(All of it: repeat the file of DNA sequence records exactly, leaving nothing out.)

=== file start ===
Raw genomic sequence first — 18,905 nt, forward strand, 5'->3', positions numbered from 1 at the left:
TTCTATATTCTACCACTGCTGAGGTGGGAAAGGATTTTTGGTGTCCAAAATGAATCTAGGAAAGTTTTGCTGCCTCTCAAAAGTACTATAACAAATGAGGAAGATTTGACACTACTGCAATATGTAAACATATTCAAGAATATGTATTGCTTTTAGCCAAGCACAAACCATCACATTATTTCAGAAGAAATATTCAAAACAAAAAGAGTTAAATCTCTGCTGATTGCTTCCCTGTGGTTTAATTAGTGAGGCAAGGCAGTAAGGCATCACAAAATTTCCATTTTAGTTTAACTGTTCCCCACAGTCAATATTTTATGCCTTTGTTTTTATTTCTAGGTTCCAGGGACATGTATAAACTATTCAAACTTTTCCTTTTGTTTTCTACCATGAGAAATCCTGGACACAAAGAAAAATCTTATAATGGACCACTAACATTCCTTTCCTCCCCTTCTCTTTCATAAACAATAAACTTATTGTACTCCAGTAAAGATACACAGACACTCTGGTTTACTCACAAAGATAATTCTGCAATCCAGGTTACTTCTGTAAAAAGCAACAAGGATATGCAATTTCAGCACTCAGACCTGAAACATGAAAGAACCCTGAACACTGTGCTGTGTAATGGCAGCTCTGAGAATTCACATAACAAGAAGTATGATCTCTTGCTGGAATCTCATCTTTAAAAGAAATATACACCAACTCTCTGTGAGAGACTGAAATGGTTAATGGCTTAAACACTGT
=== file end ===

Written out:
Raw genomic sequence first — 18,905 nt, forward strand, 5'->3', positions numbered from 1 at the left:
TTCTATATTCTACCACTGCTGAGGTGGGAAAGGATTTTTGGTGTCCAAAATGAATCTAGGAAAGTTTTGCTGCCTCTCAAAAGTACTATAACAAATGAGGAAGATTTGACACTACTGCAATATGTAAACATATTCAAGAATATGTATTGCTTTTAGCCAAGCACAAACCATCACATTATTTCAGAAGAAATATTCAAAACAAAAAGAGTTAAATCTCTGCTGATTGCTTCCCTGTGGTTTAATTAGTGAGGCAAGGCAGTAAGGCATCACAAAATTTCCATTTTAGTTTAACTGTTCCCCACAGTCAATATTTTATGCCTTTGTTTTTATTTCTAGGTTCCAGGGACATGTATAAACTATTCAAACTTTTCCTTTTGTTTTCTACCATGAGAAATCCTGGACACAAAGAAAAATCTTATAATGGACCACTAACATTCCTTTCCTCCCCTTCTCTTTCATAAACAATAAACTTATTGTACTCCAGTAAAGATACACAGACACTCTGGTTTACTCACAAAGATAATTCTGCAATCCAGGTTACTTCTGTAAAAAGCAACAAGGATATGCAATTTCAGCACTCAGACCTGAAACATGAAAGAACCCTGAACACTGTGCTGTGTAATGGCAGCTCTGAGAATTCACATAACAAGAAGTATGATCTCTTGCTGGAATCTCATCTTTAAAAGAAATATACACCAACTCTCTGTGAGAGACTGAAATGGTTAATGGCTTAAACACTGT